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Card sharks

November 24, 2006

In a previous post, I talked about a USA Today article that mentions retail theft through use of counterfeit gift cards.

It made me think of a Blockbuster gift card a friend gave me in college in 1999, which was found over the past summer in a box of college junk.  It was 5 years old, and likely expired and worthless.  And besides, I think I may still owe late fees there…

Last month, I found a gift card from Barnes & Noble that a co-worker given me a few years ago that had got buried in my computer bag.  That had expired as well.

I wondered … Who got that gifted money anyway?  The company?  The bank?

This year, over $24.8 billion will be given out as store gift certificate debit cards — that’s more than $5 billion more than last year, according to the National Retail Federation.  So you can imagine how serious the industry takes these threats to their popular product.

But it’s not just the thieves going after your gift card dollars that Grandma gave you.  The companies themselves want those funds back from the 5 to 10 percent of gift cards that go unspent, according to the Kansas City Star.

Now, states’ attorneys general are now trying to impose rules that make sure retailers can’t keep any funds from expired gift cards.  And that’s good for the consumer.

Most gift cards have a one- or two-year deadline to use all of the card’s funds, before the issuer starts charging you monthly fees, which will eventually deplete the card’s credit, or reclaim all the money for themselves.  But now, states are looking to impose time limits on such cards, so that after the card expires, the money will be turned over to the state as “unclaimed property” — meaning no windfall for the issuer.

A New York state court ruled this way last year, saying any card that expired must have its funds sent to the state, and any card with no expiration date must be voided and have its funds sent to the state in five years.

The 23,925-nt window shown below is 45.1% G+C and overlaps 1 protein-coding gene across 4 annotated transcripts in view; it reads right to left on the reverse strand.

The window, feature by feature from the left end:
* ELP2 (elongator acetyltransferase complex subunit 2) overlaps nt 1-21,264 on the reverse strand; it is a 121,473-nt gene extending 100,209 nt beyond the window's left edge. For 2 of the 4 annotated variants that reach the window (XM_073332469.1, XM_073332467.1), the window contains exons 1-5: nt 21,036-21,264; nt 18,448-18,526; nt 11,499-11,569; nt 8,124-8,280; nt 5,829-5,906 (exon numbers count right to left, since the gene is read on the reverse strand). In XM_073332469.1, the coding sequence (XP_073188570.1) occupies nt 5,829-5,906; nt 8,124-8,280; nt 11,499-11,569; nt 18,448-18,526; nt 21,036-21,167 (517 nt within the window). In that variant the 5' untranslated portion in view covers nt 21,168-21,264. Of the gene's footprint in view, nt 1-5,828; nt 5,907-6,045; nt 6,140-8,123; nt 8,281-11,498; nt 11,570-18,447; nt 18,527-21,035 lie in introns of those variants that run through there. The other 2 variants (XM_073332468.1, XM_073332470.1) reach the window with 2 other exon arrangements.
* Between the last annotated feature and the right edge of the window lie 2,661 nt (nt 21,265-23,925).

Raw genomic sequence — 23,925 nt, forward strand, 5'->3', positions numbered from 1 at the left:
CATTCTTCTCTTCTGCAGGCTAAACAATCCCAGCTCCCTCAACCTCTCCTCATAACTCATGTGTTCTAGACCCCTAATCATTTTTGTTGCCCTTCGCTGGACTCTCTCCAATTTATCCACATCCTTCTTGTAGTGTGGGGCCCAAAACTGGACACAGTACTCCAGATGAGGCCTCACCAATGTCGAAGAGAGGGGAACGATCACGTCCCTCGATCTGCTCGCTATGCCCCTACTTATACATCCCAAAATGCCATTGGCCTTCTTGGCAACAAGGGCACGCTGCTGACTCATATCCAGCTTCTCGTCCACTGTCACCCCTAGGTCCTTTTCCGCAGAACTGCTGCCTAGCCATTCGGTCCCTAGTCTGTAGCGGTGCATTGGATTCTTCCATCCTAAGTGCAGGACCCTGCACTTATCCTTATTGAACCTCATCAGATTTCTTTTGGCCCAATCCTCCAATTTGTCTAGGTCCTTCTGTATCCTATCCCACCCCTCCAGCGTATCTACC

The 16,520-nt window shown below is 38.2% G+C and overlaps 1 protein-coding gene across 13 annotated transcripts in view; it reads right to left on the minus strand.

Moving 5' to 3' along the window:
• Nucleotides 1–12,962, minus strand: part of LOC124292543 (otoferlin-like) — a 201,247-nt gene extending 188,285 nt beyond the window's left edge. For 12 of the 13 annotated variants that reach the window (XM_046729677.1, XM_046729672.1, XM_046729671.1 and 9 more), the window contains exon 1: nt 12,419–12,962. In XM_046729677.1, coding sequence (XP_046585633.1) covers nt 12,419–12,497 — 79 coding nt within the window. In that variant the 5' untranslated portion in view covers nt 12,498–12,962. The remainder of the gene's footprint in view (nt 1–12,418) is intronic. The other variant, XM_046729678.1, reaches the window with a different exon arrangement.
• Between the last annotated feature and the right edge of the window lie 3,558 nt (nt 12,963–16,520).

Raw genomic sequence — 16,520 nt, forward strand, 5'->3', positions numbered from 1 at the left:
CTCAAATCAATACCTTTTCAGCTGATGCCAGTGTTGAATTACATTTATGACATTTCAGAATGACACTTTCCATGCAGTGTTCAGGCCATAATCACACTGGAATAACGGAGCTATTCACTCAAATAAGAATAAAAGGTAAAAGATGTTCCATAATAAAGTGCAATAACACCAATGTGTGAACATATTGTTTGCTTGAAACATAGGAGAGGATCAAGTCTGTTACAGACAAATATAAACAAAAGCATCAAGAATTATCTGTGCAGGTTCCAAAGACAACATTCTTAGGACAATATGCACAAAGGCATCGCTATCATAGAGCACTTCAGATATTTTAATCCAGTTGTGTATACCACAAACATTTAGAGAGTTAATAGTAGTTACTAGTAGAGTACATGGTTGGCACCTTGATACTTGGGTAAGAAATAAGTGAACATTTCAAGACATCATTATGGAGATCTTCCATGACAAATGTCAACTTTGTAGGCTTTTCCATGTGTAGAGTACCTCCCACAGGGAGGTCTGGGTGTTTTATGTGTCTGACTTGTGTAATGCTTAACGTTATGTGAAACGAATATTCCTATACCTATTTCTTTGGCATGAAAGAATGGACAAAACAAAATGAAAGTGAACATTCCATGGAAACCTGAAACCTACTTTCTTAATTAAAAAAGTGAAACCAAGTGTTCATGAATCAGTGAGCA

From CBS News’ Ray Martin:

About 18 states have passed laws banning or limiting expiration dates on gift cards, but even so, nationwide, the value of unredeemed gift cards totaled over $2 billion last year alone. Gift cards sold in some states cannot expire sooner than seven years, some states require full consumer disclosure by any retailer selling a gift card that expires and in other states, unredeemed gift cards are considered abandoned assets after three years and are turned over to the states unclaimed property departments.

That CBS article also has other great tips for gift-card givers, with things to look for in the gift card’s agreement that could be bad for the giftee, such as excessive fees and so on.

Gift cards are also changing the way stores market to their customers, holding back some new items for the post-Christmas rush, MSNBC reports:

The advent of the gift card is also beginning to alter retailers’ behavior in a different way, observes Cody, since revenue is not recognized until the cards are used, typically after Christmas and into the New Year.

Post-Christmas is becoming less about clearance, he suggests, and more about promoting newer, more fully priced items to gift card redeemers.

This could mean even more emphasis on selling clearance merchandise before Christmas to make room for fresh merchandise after the holidays. Also merchants want to continue selling while consumers are in the store buying those gift cards.

Consumers are also turning to the Web for gift card buying and selling.  Sites like Gift Card Buyback allow gift-card recipients the chance to trade or sell cards with other people.  The catch: It’s very hard to avoid fraud in such a manner, because many gift cards’ printed value is not necessarily what the card is currently worth, due to purchases, fees, and so on.

All this talk of gift cards reminds me: I wonder what came out of all those $1,000 charity debit cards Oprah gave out?


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